The paradoxical ability to launch effective immunity against pathogens while avoiding the horror autotoxicus of autoimmunity is one of the most remarkable features of the mammalian immune system. This assumes a particular evolutionary significance at the maternal/fetal interface, where avoidance of immune reactivity to the fetus is vital to the propagation of the species itself. Several mechanisms of suppressing maternal immunity against the fetus have been described. The article by Collins et al. in this issue of the JCI describes a novel mechanism of avoiding immune surveillance in which the migratory capacity of dendritic cells at the maternal/fetal interface is restrained (see the related article beginning on page 2062).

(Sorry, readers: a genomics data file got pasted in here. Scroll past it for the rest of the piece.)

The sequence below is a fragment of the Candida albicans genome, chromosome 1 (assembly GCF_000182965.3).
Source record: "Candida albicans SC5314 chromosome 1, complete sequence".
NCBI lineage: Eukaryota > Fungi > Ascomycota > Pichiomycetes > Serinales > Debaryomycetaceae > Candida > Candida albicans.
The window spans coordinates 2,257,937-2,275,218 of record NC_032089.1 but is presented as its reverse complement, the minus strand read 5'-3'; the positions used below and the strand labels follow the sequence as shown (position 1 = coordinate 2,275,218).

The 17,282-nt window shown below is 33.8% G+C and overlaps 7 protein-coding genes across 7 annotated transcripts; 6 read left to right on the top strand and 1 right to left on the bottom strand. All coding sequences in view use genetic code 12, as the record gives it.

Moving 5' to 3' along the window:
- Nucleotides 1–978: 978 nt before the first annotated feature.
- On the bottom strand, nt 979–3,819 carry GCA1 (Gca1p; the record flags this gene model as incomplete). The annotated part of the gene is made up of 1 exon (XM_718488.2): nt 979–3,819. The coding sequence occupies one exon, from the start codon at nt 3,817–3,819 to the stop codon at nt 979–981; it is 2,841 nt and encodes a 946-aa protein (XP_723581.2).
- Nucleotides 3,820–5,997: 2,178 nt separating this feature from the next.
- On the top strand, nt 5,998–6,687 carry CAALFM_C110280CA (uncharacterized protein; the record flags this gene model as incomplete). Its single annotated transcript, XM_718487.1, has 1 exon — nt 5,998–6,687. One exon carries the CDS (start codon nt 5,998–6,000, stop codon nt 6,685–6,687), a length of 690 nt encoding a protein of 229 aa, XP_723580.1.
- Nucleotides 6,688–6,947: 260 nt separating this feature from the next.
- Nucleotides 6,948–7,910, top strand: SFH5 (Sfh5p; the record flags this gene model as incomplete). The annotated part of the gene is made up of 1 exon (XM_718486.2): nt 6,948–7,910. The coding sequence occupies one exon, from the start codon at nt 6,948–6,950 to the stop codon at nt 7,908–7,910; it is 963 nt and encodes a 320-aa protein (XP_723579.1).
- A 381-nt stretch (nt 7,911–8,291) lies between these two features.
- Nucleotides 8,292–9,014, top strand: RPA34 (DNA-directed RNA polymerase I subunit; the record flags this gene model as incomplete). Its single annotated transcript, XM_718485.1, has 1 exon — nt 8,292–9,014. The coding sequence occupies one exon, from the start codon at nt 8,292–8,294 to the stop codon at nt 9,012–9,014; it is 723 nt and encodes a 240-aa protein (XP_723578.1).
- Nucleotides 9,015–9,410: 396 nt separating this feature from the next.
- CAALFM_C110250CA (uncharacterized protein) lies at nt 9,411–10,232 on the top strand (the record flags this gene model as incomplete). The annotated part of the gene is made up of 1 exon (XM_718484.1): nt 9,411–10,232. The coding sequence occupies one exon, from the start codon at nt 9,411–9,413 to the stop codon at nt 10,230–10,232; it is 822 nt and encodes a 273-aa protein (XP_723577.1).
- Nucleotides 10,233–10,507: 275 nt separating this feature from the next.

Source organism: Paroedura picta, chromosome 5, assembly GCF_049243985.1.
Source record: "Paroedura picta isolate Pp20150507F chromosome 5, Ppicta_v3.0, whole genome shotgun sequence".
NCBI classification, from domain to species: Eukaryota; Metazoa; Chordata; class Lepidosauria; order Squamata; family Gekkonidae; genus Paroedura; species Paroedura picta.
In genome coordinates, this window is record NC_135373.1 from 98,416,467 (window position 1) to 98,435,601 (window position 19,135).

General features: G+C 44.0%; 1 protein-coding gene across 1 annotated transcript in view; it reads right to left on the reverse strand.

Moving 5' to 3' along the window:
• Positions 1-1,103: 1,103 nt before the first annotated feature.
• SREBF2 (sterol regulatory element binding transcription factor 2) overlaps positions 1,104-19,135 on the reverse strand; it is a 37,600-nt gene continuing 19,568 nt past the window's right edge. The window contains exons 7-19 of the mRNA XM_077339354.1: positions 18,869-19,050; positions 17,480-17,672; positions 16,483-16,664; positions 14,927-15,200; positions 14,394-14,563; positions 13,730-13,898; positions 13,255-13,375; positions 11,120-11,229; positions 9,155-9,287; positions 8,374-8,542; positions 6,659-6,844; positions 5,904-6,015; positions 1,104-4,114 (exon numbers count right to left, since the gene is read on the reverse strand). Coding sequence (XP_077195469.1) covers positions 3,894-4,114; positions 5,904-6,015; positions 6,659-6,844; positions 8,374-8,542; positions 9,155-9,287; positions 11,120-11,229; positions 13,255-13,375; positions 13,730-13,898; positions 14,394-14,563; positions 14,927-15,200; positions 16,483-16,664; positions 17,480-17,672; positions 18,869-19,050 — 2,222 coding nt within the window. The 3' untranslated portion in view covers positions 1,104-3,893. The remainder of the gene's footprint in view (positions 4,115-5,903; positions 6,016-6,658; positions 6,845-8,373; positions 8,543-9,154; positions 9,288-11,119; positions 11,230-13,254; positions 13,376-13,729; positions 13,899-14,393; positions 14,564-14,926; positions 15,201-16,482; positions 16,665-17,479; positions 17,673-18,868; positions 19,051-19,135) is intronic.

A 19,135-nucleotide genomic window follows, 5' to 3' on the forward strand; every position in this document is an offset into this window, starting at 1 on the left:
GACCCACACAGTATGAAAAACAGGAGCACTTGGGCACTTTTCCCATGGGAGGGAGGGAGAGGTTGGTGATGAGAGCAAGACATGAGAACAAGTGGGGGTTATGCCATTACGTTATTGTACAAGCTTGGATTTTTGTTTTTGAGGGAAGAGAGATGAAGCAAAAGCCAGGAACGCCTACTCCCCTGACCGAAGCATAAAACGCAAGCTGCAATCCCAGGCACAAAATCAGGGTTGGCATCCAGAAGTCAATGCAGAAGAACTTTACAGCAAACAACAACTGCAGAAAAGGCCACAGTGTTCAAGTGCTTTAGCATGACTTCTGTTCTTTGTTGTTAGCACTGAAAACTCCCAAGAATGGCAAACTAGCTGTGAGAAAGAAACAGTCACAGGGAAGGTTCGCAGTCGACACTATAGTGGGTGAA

Rana Chakraborty, Bali Pulendran
Hypothetical model of how non-migration of decidual DCs may regulate immune responses directed against the fetus during normal pregnancy.